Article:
Archive: Eco-Bites

Earth Day Food for Thought: Shrinking Your ‘Cookprint’

Cookbook author Kate Heyhoe would like you to put down that organic avocado and chew on this morsel for a moment: When it comes to being green, what you eat is not enough; how you cook it and what you cook with are equally essential to the green equation. On the first page of her new book, “Cooking Green,” Heyhoe tells us right up that “appliances account for 30 percent of our household energy use, and the biggest guzzlers are in the kitchen.” (She refers to the oven as the “Humvee of the kitchen.”) Author Kate Heyhoe. (Photo courtesy of the author) As we talk about reducing our carbon footprint on this Earth Day -- and going forward -- Heyhoe, who’s based in Austin, Tex., would like us to consider shrinking our “cookprint” as well – the energy it takes to prepare food every day. In the interview notes below,...

 

By Kim ODonnel | April 22, 2009; 07:28 AM ET | Comments (13)

Eco Bites: Greening Casa Appetite

As Earth Day -- April 22 -- approaches, I am taking stock of just how green things are at the Casa and where (and how) we can make things a little bit greener. Would I like to have more energy-efficient kitchen appliances and solar-powered water? You bet. A yard for growing vegetables and a dedicated compost heap to nourish the soil and reduce overall waste? Oh yeah. But for now, those goals remain on the wish list and instead we focus on what we can do rather than on what we cannot. Some change is better than no change at all, no? As much as I love the laundry lists a la "100 Ways to Green Your Life" or the "How Green Are You" quizzes, I find them overwhelming and daunting, at best, and maybe even a little guilt-inducing. If most of us agree that we all need to do...

 

By Kim ODonnel | April 9, 2009; 07:30 AM ET | Comments (15)

White House Says Yes to Edible Garden

(Video from Daniel Boiron's Eat the View campaign.) On this first day of spring, I can’t think of a more appropriate tribute than the groundbreaking on the South Lawn of the White House -- for an edible garden. As described in further detail by Food section reporter Jane Black, Michelle Obama has given thumbs up to edible pastures at 1600 Pennsylvania, an 1,100-square-foot garden that will encompass 55 varieties of vegetables, berries and two bee hives for honey. Word of the news started to emerge on Wednesday, when it was first reported on Obama Foodorama after blogger Eddie Gehman Kohan got her hands on a freshly published copy of O Magazine, which features an interview with the First Lady, who mentions that “We’re also working on a wonderful new garden project.” The developments were then confirmed by The Note (ABC News), the beginning of a cascade of media coverage that...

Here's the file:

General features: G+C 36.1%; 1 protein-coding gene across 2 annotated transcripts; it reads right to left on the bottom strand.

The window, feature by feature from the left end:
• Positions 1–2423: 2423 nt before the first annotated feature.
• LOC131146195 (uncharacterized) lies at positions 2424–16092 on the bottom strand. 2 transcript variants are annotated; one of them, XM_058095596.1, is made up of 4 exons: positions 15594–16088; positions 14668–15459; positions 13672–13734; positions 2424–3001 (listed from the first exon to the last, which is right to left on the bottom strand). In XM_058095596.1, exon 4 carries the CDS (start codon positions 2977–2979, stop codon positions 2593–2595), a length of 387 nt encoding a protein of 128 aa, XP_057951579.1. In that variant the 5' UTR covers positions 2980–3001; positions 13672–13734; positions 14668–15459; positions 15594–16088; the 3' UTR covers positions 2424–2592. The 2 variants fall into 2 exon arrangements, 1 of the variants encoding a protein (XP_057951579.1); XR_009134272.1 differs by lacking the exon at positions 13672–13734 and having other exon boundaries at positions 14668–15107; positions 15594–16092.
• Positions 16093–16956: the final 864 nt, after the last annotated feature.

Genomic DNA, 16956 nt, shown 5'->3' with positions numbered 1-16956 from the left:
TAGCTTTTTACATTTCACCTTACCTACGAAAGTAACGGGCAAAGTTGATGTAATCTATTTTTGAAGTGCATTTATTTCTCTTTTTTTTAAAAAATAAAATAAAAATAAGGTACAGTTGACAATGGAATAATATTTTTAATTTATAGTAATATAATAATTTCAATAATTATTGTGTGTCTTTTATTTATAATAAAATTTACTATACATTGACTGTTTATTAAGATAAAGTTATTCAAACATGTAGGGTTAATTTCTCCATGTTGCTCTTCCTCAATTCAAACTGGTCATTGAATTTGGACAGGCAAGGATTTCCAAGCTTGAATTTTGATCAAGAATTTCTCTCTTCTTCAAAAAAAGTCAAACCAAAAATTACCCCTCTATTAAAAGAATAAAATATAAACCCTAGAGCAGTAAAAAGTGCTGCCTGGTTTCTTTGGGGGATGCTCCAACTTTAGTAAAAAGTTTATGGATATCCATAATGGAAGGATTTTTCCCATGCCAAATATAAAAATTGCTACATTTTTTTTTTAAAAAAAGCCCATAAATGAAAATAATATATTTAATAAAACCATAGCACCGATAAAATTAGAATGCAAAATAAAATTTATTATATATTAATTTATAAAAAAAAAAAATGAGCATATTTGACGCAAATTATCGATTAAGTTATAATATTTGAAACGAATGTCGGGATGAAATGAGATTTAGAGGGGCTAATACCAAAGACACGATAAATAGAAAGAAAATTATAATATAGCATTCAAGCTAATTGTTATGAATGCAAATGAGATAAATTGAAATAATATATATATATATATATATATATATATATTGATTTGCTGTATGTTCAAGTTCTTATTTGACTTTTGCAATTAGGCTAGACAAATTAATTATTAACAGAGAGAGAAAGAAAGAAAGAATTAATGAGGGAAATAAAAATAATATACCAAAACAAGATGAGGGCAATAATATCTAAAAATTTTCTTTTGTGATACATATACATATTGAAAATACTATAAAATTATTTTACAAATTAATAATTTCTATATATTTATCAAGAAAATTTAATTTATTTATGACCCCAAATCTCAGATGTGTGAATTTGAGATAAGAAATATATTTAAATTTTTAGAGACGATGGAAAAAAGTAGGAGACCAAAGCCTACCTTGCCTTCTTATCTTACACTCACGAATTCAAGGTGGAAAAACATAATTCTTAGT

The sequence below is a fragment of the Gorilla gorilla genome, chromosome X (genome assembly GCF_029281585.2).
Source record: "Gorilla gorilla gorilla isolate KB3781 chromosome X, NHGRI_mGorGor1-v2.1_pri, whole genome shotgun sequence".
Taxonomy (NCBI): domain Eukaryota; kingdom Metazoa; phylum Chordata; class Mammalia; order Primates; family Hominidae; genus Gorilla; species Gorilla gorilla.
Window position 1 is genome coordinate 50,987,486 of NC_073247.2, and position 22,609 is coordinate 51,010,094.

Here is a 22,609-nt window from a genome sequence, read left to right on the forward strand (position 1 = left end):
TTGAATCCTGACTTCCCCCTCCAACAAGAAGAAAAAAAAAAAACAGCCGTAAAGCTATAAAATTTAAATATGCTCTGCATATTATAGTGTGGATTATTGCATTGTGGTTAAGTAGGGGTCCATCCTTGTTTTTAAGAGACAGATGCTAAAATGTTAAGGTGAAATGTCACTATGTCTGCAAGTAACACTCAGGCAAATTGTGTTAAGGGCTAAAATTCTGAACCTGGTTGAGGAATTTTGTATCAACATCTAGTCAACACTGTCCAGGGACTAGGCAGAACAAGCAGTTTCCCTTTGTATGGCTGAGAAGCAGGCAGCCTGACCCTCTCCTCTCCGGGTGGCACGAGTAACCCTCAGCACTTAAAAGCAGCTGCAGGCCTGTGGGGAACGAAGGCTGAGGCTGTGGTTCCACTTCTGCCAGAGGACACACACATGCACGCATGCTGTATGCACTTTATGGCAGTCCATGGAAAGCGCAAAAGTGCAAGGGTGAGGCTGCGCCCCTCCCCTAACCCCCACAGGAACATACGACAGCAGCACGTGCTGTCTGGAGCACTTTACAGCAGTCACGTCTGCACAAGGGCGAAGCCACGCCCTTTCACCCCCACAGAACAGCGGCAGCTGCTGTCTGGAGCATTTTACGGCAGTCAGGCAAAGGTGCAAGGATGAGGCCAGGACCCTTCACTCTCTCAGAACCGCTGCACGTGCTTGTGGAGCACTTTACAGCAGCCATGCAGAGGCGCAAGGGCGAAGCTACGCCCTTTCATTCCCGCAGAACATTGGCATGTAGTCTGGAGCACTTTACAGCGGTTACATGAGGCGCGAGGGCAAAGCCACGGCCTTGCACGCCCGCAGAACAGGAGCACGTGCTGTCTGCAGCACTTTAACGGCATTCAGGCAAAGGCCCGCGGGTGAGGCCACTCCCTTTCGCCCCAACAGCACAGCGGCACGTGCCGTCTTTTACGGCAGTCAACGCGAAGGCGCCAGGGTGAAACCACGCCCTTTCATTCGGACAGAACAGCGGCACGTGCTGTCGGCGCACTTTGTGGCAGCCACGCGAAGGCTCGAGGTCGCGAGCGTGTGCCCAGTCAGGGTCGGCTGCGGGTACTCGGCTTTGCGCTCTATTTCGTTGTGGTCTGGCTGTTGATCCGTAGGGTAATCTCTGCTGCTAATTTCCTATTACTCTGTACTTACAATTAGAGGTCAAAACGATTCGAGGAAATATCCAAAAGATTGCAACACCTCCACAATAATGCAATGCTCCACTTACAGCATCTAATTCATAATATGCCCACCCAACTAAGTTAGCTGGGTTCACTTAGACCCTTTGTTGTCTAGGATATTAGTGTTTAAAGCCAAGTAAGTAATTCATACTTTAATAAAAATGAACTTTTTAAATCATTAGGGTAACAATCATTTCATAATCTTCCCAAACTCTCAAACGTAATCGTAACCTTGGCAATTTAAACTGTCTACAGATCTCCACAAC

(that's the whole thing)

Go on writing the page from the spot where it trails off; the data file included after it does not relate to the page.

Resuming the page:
By Kim ODonnel | March 20, 2009; 10:15 AM ET | Comments (12)

Wine Cork Recycling and a Bigger Conversation

So I’m wandering through the wine section of a Whole Foods Market in Seattle, and I bump into a collection box for wine corks. “Help Put a Cork in Global Warming,” is the headline on the take-home literature perched on top of the box. The note is from Jim Bernau, founder of Oregon-based Willamette Valley Vineyards, which is leading the charge on “Cork ReHarvest,” a cork recycling and awareness campaign. (Kim O'Donnel) In addition to Whole Foods, where the collection boxes are stationed, Willamette has partnered up with the Rainforest Alliance (which offers a Forest Steward Council certification system for cork stoppers). Willamette Valley is the first winery to receive such certification, in 2005. This project comes on the heels of another pilot program, ReCork America, which launched in northern California last fall. Sponsored by Portuguese cork manufacturer Amororim, ReCORK America has also partnered with Whole Foods, on a regional...

 

By Kim ODonnel | March 4, 2009; 07:00 AM ET | Comments (4)

Green Sushi Advice

Sushi lovers, it’s time to say sayonara to toro (aka bluefin tuna). Hamachi (yellowtail), too. And for the time being, you can forget about ordering those freshwater eel and avocado rolls -- unagi is also a big environmental no-no. Cover of Monterey Bay Aquarium's new sushi pocket guide. (Courtesy Monterey Bay Aquarium). That’s the latest advice from three ocean conservation groups that are poised to launch wallet-sized sushi guides next week. As of Oct. 22, the consumer guides will be available online via Blue Ocean Institute, Environmental Defense Fund and Monterey Bay Aquarium. Each group has its own card with a unique design and layout (Blue Ocean’s list offers detailed descriptions about each species, for example), but the message is the same no matter which card you print out: avoid red-listed sushi and seek out more abundant and better managed species. All three groups also single out species that are...

 

By Kim ODonnel | October 17, 2008; 07:00 AM ET | Comments (7)

A Meatless Day Keeps Global Warming at Bay?